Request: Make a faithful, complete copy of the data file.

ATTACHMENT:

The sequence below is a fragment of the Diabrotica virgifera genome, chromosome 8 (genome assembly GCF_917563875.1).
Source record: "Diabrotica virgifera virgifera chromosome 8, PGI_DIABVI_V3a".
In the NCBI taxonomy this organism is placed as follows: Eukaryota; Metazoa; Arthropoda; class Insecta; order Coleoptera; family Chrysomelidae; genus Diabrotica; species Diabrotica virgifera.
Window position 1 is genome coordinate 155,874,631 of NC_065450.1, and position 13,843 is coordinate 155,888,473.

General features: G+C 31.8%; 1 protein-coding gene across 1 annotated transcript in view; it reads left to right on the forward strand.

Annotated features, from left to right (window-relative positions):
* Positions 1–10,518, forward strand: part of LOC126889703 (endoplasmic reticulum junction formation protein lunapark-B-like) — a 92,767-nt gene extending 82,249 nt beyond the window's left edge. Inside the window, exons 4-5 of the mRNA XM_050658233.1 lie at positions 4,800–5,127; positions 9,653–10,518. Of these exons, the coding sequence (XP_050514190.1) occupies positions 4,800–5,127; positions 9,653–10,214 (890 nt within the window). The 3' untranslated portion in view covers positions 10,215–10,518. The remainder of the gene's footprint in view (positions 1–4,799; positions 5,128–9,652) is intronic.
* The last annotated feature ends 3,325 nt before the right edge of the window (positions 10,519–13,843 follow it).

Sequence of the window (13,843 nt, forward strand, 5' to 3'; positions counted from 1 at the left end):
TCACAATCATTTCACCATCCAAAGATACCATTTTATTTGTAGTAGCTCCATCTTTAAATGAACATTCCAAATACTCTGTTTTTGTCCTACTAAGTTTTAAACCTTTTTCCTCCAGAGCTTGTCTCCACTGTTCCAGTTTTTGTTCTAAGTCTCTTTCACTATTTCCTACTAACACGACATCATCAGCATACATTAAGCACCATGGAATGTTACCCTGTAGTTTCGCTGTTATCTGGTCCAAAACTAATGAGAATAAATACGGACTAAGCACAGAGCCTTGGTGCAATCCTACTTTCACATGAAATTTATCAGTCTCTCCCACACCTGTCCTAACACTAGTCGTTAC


The sequence below is a fragment of the Diabrotica virgifera genome, chromosome 8 (genome assembly GCF_917563875.1).
Source record: "Diabrotica virgifera virgifera chromosome 8, PGI_DIABVI_V3a".
In the NCBI taxonomy this organism is placed as follows: Eukaryota; Metazoa; Arthropoda; class Insecta; order Coleoptera; family Chrysomelidae; genus Diabrotica; species Diabrotica virgifera.
Window position 1 is genome coordinate 155,874,631 of NC_065450.1, and position 13,843 is coordinate 155,888,473.

General features: G+C 31.8%; 1 protein-coding gene across 1 annotated transcript in view; it reads left to right on the forward strand.

Annotated features, from left to right (window-relative positions):
* Positions 1–10,518, forward strand: part of LOC126889703 (endoplasmic reticulum junction formation protein lunapark-B-like) — a 92,767-nt gene extending 82,249 nt beyond the window's left edge. Inside the window, exons 4-5 of the mRNA XM_050658233.1 lie at positions 4,800–5,127; positions 9,653–10,518. Of these exons, the coding sequence (XP_050514190.1) occupies positions 4,800–5,127; positions 9,653–10,214 (890 nt within the window). The 3' untranslated portion in view covers positions 10,215–10,518. The remainder of the gene's footprint in view (positions 1–4,799; positions 5,128–9,652) is intronic.
* The last annotated feature ends 3,325 nt before the right edge of the window (positions 10,519–13,843 follow it).

Sequence of the window (13,843 nt, forward strand, 5' to 3'; positions counted from 1 at the left end):
TCACAATCATTTCACCATCCAAAGATACCATTTTATTTGTAGTAGCTCCATCTTTAAATGAACATTCCAAATACTCTGTTTTTGTCCTACTAAGTTTTAAACCTTTTTCCTCCAGAGCTTGTCTCCACTGTTCCAGTTTTTGTTCTAAGTCTCTTTCACTATTTCCTACTAACACGACATCATCAGCATACATTAAGCACCATGGAATGTTACCCTGTAGTTTCGCTGTTATCTGGTCCAAAACTAATGAGAATAAATACGGACTAAGCACAGAGCCTTGGTGCAATCCTACTTTCACATGAAATTTATCAGTCTCTCCCACACCTGTCCTAACACTAGTCGTTAC